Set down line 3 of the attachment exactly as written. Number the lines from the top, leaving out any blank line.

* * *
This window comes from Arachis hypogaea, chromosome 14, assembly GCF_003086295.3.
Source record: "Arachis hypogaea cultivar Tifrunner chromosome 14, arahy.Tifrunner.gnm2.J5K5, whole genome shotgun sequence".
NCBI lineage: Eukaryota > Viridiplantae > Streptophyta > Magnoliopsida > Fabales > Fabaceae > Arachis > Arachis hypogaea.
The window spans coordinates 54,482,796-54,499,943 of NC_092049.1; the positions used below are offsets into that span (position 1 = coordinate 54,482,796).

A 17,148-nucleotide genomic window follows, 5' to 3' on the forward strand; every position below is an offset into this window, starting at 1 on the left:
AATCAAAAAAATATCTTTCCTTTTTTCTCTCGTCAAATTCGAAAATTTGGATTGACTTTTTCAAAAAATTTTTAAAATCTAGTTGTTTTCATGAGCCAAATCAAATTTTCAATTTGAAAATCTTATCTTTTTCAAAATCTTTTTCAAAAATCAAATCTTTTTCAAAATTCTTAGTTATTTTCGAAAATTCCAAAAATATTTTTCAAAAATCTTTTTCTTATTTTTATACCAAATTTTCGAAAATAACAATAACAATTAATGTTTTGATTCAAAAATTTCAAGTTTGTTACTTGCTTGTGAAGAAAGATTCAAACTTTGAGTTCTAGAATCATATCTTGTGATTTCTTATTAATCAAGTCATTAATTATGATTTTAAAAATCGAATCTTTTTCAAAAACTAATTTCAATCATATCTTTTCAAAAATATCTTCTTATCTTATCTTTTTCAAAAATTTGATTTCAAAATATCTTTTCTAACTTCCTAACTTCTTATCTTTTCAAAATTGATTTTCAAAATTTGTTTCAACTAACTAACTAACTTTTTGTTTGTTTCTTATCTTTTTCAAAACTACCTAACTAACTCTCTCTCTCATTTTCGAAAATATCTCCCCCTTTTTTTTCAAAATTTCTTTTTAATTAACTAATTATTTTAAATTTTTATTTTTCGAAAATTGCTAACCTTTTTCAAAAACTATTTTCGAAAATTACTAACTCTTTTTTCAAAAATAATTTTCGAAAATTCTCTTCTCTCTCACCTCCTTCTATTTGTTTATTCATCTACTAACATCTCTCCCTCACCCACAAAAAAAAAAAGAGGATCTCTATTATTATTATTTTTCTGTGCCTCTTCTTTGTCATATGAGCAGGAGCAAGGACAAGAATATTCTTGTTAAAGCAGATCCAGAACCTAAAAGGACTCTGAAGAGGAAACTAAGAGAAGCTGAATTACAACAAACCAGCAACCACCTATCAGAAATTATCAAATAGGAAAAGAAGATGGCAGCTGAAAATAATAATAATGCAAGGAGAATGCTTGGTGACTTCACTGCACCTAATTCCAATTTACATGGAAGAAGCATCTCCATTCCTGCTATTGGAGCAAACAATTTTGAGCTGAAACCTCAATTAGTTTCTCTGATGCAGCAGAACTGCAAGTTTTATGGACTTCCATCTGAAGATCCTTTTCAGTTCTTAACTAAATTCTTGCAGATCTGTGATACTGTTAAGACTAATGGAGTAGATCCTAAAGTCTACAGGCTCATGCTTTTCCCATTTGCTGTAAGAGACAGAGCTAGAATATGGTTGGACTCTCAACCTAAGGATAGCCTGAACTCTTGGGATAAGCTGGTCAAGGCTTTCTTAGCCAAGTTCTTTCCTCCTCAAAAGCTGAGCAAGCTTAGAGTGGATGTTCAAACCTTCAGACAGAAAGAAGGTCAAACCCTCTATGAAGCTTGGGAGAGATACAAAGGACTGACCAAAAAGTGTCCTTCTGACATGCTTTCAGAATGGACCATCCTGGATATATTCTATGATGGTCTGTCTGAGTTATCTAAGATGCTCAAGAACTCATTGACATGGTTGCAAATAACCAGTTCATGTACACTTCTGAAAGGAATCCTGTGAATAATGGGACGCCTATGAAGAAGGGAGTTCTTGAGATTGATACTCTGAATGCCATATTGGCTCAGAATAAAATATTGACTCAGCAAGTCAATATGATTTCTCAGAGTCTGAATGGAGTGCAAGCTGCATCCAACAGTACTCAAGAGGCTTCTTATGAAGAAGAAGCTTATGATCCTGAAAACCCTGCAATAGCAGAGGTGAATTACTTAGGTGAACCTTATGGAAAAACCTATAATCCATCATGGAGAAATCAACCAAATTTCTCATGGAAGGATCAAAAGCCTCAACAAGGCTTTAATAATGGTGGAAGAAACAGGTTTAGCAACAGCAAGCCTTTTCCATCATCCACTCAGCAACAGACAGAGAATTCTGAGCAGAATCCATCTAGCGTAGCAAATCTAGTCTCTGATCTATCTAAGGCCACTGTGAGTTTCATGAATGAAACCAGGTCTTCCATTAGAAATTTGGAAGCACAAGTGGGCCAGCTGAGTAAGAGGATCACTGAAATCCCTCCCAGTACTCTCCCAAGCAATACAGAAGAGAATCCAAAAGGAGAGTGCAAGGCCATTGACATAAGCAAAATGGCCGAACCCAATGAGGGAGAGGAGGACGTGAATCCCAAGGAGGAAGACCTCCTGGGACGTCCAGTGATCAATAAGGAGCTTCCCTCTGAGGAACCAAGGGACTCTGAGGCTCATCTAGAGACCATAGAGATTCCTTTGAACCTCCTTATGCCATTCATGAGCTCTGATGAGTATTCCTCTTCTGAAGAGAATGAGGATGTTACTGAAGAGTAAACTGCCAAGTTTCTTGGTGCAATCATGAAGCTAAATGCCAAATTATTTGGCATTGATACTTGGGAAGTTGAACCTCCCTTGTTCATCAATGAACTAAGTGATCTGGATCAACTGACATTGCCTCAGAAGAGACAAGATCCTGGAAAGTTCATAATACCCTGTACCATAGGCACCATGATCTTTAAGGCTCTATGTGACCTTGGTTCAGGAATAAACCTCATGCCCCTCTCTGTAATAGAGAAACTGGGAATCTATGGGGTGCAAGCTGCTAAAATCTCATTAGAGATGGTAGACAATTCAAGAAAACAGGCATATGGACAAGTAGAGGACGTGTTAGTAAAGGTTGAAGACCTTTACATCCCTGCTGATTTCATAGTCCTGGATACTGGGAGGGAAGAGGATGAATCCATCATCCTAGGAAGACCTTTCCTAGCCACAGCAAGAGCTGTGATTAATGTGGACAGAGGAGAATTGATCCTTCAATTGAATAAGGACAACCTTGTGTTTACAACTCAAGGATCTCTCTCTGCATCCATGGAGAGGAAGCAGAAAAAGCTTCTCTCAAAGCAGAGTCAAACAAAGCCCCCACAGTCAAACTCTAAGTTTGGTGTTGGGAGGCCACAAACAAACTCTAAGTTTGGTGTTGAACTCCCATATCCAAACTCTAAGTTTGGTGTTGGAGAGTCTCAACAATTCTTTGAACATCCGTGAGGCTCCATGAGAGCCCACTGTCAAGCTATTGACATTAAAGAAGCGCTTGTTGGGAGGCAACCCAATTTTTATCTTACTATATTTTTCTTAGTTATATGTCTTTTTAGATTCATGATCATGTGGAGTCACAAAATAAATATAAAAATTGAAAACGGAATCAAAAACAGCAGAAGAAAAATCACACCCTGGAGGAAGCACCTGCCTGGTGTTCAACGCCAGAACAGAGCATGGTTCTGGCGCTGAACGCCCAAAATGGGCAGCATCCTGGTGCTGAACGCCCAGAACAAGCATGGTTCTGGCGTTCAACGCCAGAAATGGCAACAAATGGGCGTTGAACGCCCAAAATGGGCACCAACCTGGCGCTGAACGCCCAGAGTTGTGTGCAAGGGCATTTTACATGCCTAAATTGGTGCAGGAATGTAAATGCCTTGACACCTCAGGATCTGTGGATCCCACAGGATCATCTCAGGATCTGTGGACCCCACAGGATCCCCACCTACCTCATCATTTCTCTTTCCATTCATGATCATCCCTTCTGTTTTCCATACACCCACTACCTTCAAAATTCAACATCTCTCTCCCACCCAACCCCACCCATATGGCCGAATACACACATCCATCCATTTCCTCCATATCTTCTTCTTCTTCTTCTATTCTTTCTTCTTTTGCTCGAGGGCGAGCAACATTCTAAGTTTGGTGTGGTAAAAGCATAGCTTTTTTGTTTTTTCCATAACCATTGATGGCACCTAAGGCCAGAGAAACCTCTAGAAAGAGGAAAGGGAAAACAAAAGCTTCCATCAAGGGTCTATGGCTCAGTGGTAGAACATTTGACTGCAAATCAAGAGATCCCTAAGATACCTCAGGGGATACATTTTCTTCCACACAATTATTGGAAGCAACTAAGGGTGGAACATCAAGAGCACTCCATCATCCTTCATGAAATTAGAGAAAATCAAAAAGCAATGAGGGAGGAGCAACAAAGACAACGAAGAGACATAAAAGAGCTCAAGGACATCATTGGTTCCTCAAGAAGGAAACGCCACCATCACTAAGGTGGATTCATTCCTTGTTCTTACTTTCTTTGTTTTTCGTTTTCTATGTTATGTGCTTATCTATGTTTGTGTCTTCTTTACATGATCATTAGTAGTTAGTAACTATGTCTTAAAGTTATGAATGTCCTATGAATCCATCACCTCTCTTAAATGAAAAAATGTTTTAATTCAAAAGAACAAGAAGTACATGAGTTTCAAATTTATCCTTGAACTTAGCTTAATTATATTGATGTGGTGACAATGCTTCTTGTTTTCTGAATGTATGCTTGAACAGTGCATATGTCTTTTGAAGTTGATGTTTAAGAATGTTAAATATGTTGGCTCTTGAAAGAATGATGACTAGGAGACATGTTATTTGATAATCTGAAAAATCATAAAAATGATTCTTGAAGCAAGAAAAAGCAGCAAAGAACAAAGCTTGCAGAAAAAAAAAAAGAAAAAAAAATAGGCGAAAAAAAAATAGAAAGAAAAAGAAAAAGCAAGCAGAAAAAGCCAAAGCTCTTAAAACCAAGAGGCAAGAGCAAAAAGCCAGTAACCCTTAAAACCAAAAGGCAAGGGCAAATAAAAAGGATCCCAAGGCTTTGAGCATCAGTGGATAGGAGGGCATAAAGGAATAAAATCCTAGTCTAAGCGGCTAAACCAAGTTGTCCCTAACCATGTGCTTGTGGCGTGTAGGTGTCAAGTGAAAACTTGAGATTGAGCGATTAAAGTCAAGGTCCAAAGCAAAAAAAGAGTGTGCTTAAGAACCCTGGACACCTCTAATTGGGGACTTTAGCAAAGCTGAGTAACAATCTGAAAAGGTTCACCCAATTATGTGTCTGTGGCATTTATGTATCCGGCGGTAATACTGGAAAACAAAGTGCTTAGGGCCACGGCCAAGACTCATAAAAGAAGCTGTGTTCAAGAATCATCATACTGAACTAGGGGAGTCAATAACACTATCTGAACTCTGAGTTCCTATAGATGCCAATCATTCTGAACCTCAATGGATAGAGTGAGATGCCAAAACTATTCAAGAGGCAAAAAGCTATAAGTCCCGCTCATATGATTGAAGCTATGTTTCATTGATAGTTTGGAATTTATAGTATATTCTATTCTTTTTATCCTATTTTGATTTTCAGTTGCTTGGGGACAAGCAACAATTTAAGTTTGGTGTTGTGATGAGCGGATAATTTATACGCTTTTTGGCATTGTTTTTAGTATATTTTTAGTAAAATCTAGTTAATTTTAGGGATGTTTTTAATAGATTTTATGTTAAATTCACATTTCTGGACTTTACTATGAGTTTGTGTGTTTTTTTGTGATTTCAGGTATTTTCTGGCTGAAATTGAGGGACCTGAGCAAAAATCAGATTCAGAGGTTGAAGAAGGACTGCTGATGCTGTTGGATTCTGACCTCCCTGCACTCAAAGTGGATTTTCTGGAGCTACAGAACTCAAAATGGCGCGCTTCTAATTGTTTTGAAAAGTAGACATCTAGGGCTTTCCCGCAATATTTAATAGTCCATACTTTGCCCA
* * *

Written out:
NCBI lineage: Eukaryota > Viridiplantae > Streptophyta > Magnoliopsida > Fabales > Fabaceae > Arachis > Arachis hypogaea.